Apart from the spy past of Sergei Skripal, the poison used on him and Yulia Skripal turned out to have connections to Russia — or rather, the Soviet Union (per the BBC). The chemical in question was a type of Soviet-era military-grade nerve agent known as Novichok. There are several types of Novichok, but in general, they disrupt the function of the nervous system, which in turn can wreak havoc with the victim's bodily functions. According to defected Russian chemist, Dr. Vil Mirzayanov, the first visible effect is severely constricted pupils. "[Then begins the] continuous convulsions and vomiting, and then a fatal outcome," he has described the effects. 

According to The New York Times, this "fatal outcome" can be anything from lungs that fill with liquid to various other ways the body could fail under the nerve agent's effect. Novichok's widespread effects on the human body are considered more dangerous than those of more famous nerve agents like sarin, and it can also exist in various forms. As the Independent tells us, the Skripals had gotten their doses of poison from a door handle at Sergei's house, and by March 12, the substance had been identified as a type of Novichok. 

The Amesbury poisonings were related to the incident

Sergei and Yulia Skripal might have survived the Salisbury Poisonings, but as the Independent tells us, others weren't quite as lucky. The authorities believe that the Novichok nerve agent used in the attack was the same poison that killed one person and severely injured another in the summer of 2018. On June 27, a 45-year-old man called Charlie Dowley found a bottle of what seemed to be Nina Ricci perfume in Salisbury, hung on to it, and gave it to 44-year-old Dawn Sturgess (via the BBC) three days later in Amesbury. Sturgess applied some of the supposed perfume on her wrists. Rowley accidentally spilled some on himself, too, but immediately washed it off.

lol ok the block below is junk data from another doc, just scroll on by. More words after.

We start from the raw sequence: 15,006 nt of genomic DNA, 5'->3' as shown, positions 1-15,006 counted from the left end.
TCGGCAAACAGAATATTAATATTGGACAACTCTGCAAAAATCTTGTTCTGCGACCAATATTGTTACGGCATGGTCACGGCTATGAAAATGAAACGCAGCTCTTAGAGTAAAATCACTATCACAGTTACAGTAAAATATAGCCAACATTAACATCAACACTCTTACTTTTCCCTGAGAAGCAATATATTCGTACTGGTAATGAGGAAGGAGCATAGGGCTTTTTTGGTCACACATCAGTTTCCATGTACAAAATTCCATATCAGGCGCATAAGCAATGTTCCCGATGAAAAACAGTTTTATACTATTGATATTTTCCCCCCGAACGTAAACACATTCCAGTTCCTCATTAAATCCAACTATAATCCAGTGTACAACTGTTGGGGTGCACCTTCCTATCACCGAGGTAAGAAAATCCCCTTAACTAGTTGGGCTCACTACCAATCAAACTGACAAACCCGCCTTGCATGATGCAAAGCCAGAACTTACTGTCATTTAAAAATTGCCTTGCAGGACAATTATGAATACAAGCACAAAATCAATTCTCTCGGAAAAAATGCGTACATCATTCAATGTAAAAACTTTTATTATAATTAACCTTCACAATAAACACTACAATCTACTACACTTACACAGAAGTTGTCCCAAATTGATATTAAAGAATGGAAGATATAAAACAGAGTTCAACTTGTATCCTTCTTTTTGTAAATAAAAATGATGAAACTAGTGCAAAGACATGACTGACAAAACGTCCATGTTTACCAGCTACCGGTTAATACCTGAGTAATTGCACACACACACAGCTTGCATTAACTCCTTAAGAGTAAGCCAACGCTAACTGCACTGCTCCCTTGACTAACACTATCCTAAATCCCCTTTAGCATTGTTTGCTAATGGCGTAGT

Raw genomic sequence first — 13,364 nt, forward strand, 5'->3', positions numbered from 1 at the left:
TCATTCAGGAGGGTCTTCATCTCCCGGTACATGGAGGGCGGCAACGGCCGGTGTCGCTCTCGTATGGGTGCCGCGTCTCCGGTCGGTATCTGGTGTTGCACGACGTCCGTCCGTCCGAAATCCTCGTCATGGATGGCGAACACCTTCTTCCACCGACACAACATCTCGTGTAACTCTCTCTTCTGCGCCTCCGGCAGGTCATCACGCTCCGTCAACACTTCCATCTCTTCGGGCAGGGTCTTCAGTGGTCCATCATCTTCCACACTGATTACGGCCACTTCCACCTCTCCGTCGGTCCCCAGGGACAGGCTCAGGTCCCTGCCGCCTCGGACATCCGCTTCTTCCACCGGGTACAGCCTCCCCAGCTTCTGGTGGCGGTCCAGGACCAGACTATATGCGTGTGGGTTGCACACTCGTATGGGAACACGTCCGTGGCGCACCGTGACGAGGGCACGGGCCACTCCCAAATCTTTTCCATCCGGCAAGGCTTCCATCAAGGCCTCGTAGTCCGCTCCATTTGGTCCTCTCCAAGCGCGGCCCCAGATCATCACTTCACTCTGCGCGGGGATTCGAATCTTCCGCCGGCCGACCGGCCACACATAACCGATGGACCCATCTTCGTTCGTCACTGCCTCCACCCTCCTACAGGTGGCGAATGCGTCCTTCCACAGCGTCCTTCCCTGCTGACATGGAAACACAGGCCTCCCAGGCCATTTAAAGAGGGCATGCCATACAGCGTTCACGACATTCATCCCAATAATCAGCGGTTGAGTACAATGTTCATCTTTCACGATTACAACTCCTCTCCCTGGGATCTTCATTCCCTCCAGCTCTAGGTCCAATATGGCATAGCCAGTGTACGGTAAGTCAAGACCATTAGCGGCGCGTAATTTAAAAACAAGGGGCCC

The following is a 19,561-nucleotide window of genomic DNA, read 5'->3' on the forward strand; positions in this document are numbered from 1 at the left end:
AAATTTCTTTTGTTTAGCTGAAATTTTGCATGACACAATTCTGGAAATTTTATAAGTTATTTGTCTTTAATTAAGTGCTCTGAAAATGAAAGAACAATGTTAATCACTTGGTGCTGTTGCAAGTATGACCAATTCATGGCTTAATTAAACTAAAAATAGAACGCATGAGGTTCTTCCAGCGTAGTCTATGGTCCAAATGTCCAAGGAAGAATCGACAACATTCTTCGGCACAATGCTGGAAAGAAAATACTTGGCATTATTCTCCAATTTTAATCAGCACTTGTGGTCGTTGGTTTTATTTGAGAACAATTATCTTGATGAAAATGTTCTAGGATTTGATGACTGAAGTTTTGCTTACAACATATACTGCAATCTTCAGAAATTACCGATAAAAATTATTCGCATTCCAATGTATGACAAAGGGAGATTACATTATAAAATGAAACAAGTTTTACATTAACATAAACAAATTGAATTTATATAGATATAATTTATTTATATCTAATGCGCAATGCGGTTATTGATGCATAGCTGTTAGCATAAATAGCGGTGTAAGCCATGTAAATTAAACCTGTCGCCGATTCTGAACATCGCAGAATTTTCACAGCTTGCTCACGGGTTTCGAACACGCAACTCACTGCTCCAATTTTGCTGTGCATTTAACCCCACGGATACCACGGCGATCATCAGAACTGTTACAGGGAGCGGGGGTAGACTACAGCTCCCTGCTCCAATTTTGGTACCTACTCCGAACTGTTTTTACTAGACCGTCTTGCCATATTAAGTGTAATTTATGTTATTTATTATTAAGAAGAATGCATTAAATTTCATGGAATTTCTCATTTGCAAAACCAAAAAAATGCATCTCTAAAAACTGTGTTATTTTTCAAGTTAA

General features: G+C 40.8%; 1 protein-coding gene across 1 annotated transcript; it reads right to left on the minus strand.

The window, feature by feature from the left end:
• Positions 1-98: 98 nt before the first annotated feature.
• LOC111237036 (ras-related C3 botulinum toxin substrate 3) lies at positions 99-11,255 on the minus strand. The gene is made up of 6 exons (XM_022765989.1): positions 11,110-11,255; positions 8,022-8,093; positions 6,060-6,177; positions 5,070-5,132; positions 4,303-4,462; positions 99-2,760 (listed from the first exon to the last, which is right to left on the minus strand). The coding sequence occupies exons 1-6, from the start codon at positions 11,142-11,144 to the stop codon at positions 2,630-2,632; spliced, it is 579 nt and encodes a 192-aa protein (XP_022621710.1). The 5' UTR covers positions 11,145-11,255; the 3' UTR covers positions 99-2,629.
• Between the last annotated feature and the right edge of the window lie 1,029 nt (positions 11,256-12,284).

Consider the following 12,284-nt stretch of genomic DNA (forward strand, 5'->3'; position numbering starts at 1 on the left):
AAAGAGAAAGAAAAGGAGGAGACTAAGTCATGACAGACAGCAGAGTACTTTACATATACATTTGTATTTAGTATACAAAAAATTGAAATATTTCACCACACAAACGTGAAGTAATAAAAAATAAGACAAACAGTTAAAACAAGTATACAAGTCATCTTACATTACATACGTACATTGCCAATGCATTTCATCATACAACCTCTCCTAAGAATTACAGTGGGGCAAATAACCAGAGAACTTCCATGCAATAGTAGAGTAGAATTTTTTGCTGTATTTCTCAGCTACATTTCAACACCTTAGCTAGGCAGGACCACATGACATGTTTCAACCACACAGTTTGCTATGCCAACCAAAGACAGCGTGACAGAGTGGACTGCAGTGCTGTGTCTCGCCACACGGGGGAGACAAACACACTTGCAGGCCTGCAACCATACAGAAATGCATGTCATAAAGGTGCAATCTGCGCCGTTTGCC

The perfume, unfortunately, wasn't perfume at all, but the Novichok the authorities suspect the Skripal poisoners had used and thrown away. Sturgess and Rowley were both hospitalized on June 30, soon after coming in contact with the substance. According to the BBC, the authorities initially believed that their symptoms were drug-related, but things soon took a drastic turn and the truth unveiled. Sturgess died on July 8, and while Rowley survived, he was unconscious until July 11. 

The Amesbury incident is considered to be a part of the Salisbury case, which means the Novichok used in the attack harmed a total of six victims (via the BBC). However, it's worth keeping in mind that according to the Independent, the perfume bottle contained enough Novichok to kill "thousands of people."

The suspects are alleged Russian intelligence operatives

According to the BBC, two suspects for the Salisbury Poisonings soon emerged. Shortly before the Novichok attack, two men using the identities of Ruslan Boshirov and Alexander Petrov entered the country. They were in Salisbury on March 4 — the day of the poisoning — and boarded a plane back to Russia that same evening. There's CCTV footage of them moving in the vicinity of Sergei Skripal's house, too. What's more, minuscule traces of Novichok were discovered at a hotel room they'd stayed in.